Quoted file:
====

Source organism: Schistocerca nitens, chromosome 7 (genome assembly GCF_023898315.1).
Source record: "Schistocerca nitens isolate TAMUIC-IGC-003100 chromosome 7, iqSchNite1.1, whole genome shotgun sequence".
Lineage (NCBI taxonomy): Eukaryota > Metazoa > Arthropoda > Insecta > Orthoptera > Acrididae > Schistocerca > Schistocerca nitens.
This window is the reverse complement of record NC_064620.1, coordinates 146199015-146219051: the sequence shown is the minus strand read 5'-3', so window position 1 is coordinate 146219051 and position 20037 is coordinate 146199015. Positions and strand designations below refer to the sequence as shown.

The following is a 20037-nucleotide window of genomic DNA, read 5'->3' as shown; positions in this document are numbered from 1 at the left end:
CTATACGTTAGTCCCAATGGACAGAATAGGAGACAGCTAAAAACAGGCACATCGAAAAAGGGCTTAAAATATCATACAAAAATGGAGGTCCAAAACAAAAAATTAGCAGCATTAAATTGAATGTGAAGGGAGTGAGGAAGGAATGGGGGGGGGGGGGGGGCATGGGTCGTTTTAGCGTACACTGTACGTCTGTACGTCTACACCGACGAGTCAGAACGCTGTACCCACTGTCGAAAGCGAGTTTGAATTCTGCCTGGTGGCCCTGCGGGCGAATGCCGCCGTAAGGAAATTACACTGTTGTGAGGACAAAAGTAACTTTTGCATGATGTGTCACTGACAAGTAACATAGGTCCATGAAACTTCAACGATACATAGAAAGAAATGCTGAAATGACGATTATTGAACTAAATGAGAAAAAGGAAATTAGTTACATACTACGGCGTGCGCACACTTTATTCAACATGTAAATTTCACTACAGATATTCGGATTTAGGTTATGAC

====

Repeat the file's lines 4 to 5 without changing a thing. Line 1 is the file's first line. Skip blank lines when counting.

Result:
This window is the reverse complement of record NC_064620.1, coordinates 146199015-146219051: the sequence shown is the minus strand read 5'-3', so window position 1 is coordinate 146219051 and position 20037 is coordinate 146199015. Positions and strand designations below refer to the sequence as shown.

The following is a 20037-nucleotide window of genomic DNA, read 5'->3' as shown; positions in this document are numbered from 1 at the left end: